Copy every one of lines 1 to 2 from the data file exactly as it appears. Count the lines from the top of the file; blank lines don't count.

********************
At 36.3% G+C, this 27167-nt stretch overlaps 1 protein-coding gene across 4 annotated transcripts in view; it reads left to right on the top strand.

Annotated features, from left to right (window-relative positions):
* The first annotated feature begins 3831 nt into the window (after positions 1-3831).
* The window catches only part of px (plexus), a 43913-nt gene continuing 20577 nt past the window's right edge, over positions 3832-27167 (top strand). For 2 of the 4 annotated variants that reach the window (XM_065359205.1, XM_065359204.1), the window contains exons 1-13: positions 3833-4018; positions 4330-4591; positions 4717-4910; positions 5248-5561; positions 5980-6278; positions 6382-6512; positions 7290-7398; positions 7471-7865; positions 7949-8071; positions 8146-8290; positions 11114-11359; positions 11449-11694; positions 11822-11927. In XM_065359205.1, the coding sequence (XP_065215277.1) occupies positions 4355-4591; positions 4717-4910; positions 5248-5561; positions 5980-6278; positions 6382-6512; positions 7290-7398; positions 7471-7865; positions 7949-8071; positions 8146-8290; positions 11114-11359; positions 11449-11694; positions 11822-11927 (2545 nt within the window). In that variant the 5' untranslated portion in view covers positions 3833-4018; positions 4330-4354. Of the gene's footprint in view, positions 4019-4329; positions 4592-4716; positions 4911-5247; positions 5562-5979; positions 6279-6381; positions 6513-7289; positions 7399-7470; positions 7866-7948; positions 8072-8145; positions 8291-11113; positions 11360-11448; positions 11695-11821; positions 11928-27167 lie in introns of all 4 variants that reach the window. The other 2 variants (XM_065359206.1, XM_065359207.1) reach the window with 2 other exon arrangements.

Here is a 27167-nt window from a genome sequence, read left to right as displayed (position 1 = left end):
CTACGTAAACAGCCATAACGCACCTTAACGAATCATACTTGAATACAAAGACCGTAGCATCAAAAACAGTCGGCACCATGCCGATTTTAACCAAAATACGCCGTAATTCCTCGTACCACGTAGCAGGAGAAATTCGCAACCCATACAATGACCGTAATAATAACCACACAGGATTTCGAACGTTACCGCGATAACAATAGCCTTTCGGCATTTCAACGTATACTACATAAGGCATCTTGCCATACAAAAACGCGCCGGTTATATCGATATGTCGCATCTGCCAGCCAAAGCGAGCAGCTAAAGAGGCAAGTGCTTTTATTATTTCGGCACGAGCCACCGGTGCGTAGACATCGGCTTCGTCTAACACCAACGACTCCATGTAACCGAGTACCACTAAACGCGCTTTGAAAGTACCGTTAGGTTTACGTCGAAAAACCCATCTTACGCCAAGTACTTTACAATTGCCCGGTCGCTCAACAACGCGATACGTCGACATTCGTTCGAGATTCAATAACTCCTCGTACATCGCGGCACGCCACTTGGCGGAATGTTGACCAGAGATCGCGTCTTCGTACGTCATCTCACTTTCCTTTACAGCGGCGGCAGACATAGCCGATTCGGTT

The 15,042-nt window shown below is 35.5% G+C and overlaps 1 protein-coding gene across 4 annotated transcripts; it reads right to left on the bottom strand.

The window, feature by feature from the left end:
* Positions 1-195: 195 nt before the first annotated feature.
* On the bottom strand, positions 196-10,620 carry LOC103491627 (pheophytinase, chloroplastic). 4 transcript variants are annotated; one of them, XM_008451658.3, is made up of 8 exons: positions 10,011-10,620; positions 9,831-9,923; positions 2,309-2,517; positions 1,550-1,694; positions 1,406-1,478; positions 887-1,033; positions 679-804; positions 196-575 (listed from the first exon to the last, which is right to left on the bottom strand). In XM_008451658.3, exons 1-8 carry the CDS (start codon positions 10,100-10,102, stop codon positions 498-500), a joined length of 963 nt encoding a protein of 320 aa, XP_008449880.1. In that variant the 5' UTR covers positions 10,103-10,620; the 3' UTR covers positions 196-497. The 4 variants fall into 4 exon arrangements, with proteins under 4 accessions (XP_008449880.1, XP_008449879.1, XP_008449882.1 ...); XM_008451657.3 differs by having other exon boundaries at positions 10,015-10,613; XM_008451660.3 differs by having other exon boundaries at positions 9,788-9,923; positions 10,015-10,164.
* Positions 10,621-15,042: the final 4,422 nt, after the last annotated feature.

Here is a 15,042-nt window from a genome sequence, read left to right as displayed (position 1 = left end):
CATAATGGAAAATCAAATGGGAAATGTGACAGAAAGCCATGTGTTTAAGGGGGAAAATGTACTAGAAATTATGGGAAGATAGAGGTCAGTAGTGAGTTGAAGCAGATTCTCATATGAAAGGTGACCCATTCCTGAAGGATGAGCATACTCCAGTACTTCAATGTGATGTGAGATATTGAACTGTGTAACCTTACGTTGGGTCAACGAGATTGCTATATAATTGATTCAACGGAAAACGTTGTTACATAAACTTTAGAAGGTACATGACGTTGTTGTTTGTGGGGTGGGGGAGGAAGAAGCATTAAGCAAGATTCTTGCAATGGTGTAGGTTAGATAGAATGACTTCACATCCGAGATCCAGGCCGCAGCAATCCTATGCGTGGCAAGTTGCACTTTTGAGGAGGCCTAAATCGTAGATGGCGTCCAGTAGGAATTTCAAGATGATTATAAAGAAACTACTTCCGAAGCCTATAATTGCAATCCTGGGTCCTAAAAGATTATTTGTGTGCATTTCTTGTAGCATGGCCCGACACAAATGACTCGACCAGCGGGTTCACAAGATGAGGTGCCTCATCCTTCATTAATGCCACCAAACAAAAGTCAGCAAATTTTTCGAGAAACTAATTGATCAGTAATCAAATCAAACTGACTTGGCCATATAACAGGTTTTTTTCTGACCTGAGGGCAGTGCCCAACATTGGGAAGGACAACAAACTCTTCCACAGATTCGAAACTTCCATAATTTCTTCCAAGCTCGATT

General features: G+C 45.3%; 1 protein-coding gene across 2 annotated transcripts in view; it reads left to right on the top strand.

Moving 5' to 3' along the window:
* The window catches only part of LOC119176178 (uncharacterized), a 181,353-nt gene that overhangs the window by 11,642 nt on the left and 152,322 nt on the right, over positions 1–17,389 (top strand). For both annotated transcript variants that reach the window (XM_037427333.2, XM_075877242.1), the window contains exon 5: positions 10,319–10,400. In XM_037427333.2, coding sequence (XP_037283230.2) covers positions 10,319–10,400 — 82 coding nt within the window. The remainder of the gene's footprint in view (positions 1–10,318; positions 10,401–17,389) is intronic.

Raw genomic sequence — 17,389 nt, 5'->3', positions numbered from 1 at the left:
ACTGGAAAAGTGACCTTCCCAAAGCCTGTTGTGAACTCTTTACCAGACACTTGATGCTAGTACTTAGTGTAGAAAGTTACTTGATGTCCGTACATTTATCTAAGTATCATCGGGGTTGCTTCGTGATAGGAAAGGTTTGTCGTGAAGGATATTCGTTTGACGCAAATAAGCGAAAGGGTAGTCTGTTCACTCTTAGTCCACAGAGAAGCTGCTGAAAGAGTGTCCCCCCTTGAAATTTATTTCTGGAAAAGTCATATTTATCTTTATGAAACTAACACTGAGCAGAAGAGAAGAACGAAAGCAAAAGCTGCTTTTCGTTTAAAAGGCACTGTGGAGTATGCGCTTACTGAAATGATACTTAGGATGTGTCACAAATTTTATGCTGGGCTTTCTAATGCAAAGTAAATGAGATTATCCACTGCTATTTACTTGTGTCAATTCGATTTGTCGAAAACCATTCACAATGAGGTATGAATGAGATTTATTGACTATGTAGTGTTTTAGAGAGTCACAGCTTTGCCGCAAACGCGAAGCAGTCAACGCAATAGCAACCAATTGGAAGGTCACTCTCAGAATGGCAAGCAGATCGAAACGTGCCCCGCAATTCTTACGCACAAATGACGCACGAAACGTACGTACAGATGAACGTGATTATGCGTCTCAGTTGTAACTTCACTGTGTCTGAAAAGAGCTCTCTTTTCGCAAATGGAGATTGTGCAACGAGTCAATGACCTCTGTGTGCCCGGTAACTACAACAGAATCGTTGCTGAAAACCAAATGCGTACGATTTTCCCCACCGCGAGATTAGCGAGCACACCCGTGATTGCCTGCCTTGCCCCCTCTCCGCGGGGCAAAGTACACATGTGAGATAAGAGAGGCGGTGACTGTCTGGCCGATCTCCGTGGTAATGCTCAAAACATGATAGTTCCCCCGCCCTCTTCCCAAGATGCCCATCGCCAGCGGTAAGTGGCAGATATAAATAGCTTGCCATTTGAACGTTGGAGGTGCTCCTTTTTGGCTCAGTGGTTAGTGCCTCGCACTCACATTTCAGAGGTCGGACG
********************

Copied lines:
At 36.3% G+C, this 27167-nt stretch overlaps 1 protein-coding gene across 4 annotated transcripts in view; it reads left to right on the top strand.

Annotated features, from left to right (window-relative positions):